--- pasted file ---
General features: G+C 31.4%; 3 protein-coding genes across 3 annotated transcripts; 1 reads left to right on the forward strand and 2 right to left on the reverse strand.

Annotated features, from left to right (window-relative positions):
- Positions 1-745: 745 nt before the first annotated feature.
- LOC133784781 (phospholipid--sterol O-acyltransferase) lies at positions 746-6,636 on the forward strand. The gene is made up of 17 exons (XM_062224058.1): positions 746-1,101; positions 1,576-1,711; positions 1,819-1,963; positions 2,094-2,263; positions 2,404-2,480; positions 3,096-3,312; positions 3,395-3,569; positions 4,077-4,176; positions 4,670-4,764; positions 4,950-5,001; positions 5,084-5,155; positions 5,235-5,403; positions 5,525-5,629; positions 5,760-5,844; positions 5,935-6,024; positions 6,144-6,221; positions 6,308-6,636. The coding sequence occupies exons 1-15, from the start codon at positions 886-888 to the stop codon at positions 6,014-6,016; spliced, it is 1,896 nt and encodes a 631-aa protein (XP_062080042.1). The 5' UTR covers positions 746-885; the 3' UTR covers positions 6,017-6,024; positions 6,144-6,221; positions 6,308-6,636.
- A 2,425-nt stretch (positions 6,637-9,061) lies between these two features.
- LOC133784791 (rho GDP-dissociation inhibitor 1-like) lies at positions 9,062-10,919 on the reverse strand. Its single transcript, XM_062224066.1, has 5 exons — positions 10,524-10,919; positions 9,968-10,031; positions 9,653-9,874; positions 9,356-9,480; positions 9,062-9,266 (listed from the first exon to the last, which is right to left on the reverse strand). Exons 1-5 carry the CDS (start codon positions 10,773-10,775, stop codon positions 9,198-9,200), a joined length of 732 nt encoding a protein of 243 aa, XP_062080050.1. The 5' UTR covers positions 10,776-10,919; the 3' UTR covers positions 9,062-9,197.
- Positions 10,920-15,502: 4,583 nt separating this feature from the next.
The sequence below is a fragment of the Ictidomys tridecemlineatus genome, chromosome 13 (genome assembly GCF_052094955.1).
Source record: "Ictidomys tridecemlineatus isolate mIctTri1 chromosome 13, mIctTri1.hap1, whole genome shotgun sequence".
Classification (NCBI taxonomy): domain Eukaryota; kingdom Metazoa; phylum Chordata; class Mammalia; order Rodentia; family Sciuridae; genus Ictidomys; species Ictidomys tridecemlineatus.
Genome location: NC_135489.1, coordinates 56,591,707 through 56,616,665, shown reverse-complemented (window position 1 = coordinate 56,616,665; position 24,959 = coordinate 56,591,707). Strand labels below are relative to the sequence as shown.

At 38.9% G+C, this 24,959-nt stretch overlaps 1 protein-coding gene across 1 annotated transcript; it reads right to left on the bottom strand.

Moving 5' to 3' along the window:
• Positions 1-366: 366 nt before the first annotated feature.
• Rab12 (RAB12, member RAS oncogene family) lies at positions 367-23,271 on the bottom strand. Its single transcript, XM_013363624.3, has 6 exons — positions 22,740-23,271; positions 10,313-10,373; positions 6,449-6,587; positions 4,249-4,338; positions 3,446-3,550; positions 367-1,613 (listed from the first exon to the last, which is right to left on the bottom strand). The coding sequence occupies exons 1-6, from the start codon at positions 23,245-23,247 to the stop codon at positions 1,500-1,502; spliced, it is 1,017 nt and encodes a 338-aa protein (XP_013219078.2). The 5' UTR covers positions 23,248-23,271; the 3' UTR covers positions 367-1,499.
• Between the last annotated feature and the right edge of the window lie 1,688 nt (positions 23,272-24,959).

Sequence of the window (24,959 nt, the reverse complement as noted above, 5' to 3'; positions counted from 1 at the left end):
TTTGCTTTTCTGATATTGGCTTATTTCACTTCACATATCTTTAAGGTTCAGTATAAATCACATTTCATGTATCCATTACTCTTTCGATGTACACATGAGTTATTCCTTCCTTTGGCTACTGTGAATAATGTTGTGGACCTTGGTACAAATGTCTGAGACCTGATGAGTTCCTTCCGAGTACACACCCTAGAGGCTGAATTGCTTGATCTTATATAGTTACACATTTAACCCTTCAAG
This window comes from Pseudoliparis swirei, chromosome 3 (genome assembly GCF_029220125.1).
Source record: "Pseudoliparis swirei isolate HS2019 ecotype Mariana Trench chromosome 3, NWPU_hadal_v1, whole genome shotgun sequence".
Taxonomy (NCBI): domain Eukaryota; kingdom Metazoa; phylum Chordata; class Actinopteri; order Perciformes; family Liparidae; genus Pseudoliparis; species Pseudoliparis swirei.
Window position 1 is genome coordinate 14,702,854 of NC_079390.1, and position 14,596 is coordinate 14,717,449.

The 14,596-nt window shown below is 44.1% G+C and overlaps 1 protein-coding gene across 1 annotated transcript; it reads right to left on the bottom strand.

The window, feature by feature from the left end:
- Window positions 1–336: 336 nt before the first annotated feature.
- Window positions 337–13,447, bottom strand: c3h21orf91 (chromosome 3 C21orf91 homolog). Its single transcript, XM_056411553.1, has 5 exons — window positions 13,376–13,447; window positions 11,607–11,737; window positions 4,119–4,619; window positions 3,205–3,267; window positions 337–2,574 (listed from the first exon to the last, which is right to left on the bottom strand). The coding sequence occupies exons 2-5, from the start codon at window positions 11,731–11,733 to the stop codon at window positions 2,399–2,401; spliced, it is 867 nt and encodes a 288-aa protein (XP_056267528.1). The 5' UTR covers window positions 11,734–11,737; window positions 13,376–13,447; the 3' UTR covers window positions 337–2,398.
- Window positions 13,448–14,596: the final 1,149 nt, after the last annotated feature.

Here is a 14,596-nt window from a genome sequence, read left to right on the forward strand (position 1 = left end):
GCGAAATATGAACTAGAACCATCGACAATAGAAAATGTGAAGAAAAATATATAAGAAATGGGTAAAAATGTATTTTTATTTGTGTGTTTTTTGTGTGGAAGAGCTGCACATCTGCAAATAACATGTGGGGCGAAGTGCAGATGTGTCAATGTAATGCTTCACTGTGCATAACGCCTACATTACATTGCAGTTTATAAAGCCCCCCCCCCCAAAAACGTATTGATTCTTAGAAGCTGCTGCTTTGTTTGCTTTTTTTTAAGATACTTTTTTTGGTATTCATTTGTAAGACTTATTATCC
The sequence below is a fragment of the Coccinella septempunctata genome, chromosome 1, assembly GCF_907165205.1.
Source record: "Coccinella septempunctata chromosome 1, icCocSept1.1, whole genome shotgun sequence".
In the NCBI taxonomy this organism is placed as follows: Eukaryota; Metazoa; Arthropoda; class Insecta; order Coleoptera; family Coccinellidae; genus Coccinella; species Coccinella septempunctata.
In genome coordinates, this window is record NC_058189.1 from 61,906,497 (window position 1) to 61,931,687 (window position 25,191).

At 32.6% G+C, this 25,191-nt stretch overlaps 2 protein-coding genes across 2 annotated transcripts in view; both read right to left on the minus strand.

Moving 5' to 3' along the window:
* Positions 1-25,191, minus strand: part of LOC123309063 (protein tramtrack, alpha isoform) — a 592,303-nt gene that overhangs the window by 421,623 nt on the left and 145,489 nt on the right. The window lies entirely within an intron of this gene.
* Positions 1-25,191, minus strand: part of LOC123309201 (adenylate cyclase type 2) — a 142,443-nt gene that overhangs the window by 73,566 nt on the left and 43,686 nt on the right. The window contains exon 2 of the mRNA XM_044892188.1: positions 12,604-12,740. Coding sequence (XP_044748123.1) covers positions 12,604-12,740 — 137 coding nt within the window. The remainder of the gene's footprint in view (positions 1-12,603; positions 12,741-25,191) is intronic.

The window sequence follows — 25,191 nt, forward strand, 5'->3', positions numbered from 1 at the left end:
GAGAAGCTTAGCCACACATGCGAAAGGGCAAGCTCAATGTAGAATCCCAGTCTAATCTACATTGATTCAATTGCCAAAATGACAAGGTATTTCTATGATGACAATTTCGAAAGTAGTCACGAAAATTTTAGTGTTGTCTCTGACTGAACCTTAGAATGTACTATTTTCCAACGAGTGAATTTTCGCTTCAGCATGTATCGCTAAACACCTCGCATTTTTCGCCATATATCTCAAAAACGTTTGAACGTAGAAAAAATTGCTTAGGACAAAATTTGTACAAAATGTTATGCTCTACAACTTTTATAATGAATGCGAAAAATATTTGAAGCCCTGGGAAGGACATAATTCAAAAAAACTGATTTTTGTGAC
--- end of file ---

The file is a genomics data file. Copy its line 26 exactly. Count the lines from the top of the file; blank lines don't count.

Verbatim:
- Window positions 337–13,447, bottom strand: c3h21orf91 (chromosome 3 C21orf91 homolog). Its single transcript, XM_056411553.1, has 5 exons — window positions 13,376–13,447; window positions 11,607–11,737; window positions 4,119–4,619; window positions 3,205–3,267; window positions 337–2,574 (listed from the first exon to the last, which is right to left on the bottom strand). The coding sequence occupies exons 2-5, from the start codon at window positions 11,731–11,733 to the stop codon at window positions 2,399–2,401; spliced, it is 867 nt and encodes a 288-aa protein (XP_056267528.1). The 5' UTR covers window positions 11,734–11,737; window positions 13,376–13,447; the 3' UTR covers window positions 337–2,398.